The Republic, Book I (Part III): Polemarchus

When Cephalus departs to attend to the sacrifices, Polemarchus becomes the "heir of the argument", as the rightful heir to Cephalus's substance, and he defends Simonides's interpretation of justice -that it is just to give to each what is owed. Like Cephalus, Polemarchus sees justice as something distributive. However, the implication in Polemarchus's opinion, as … Continue reading The Republic, Book I (Part III): Polemarchus

Initial Thoughts on Plato’s Laches

In Plato's short dialogue called the Laches we encounter the question of courage. Lysimachus and Melesias are seeking guidance from some of Athen's older and more experienced on the best way to raise their sons so they will become good. Both Lysimachus and Melesias are ashamed because they did not fight in battle the way their forefathers did against … Continue reading Initial Thoughts on Plato’s Laches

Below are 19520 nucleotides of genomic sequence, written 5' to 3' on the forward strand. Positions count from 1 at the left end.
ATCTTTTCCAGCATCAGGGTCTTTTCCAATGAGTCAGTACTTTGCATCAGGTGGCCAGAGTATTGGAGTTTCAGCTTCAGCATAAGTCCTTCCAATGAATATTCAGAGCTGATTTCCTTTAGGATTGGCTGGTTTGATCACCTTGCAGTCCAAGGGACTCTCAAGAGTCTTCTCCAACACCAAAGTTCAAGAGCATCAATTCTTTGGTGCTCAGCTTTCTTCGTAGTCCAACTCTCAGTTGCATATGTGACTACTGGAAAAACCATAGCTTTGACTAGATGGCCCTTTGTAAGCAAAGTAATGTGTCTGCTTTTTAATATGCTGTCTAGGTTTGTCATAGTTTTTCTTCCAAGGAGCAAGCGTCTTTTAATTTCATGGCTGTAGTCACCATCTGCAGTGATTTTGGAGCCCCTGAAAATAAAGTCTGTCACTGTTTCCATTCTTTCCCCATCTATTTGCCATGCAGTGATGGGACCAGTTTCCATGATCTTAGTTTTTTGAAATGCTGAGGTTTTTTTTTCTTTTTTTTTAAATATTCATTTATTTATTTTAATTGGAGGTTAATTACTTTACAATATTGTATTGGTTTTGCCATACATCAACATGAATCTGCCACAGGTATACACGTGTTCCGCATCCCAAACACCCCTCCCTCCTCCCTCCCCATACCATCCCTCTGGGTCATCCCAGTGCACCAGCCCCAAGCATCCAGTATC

Aristotle, Oedipus, and Greek Tragedy

There is a rigorous debate among scholars that has perpetuated for hundreds of years, dating back to Aristotle, about whether or not the purpose, or telos, of a tragedy is to determine a particular character flaw of the central protagonist. That is, to inquire about whether or not Oedipus is, indeed, a flawed human being who has, somehow, … Continue reading Aristotle, Oedipus, and Greek Tragedy